Trans Mountain halting construction amid safety concerns
Trans Mountain said it is shutting down construction on its pipeline expansion project until early January for safety reasons.
Officials from the company and the Canada Energy Regulator said Wednesday that a contractor was seriously injured a day earlier at the site in Burnaby, B.C.
In a statement late Thursday, Trans Mountain said the company is enacting a voluntary, project-wide safety stand-down from Friday until Jan. 4.
Construction at the Burnaby site had already stopped Wednesday after the injury.
“Our top priorities remain the safety of our workers and maintaining a safe work environment as we continue to work towards the successful completion of this critical Canadian project. Over the past two months, we have seen safety incidents at our worksites that are unacceptable,” said Trans Mountain President and CEO Ian Anderson in a release.
Trans Mountain said Thursday that approximately 20 per cent of the expansion project has been completed this year, and warned that safety is “one of the greatest risks” next year when construction enters a peak phase requiring thousands of workers.
“Trans Mountain is proactively taking the step to temporarily stand down construction on the expansion project to review, reset and refocus our efforts, and those of our contractors and their workers. We are committed to a strong culture of safety above all else and insist that our project contractors and subcontractors are equally committed,” Anderson said.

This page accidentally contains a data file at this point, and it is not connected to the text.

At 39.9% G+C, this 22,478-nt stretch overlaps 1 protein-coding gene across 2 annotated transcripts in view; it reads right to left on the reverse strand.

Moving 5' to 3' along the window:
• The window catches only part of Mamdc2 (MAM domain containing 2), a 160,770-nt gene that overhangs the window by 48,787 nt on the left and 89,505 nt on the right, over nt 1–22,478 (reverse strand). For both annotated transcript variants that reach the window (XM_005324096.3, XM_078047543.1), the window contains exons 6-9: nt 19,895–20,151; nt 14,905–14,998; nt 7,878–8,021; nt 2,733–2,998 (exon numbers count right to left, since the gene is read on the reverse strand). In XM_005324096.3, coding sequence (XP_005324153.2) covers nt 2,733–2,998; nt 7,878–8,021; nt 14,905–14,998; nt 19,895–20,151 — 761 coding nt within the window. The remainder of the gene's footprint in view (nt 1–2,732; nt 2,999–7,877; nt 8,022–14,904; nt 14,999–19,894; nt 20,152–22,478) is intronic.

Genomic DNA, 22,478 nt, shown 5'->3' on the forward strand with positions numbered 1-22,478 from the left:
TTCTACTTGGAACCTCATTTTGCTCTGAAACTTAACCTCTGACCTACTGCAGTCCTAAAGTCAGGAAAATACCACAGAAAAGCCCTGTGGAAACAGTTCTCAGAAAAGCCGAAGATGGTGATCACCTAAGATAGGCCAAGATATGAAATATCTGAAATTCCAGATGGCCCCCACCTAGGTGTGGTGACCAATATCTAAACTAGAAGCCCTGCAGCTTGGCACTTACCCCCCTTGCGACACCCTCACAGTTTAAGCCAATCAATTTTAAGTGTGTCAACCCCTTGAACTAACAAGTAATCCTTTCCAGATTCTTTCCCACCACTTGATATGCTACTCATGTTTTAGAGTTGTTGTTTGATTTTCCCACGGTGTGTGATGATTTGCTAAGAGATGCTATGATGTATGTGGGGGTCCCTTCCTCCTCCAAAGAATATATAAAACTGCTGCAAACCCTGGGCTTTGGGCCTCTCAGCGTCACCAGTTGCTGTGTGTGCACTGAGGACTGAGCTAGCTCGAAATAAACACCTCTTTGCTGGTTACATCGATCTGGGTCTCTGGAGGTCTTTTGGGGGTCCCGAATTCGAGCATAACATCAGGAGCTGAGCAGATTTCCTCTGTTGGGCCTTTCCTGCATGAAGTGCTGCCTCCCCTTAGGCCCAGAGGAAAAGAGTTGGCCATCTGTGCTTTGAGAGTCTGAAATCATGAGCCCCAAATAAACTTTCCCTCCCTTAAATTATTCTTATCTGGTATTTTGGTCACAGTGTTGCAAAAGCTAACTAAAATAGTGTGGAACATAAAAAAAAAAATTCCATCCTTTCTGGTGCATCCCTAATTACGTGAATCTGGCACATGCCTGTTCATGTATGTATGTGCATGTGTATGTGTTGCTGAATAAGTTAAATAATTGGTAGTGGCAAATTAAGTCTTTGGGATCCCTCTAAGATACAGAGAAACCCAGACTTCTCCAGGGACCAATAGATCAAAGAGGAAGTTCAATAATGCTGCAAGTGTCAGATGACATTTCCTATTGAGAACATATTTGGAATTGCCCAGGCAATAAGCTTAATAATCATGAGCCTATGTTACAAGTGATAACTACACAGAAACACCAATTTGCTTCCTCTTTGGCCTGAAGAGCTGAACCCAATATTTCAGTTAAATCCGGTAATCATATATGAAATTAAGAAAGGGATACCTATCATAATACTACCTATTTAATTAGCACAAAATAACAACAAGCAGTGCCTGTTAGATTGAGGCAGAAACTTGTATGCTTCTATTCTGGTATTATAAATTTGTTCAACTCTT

The federal government approved the Trans Mountain expansion project in June 2019, which faces 156 conditions imposed by the Canada Energy Regulator. The government acquired the project, along with other Trans Mountain assets, from Kinder Morgan, Inc. in 2018 after political and regulatory uncertainty led to the company threaten to abandon the project.
“We will be closely monitoring this review by the company and we expect the recent incident and contributing factors to be thoroughly investigated and swiftly addressed,” Katherine Cuplinskas, press secretary to Deputy Prime Minister and Finance Minister Chrystia Freeland, said in an emailed statement.
The pipeline, which will run 980 kilometres from Alberta to the B.C. coast, is expected to cost $12.6 billion and enter into service in December 2022.
With files from BNN Bloomberg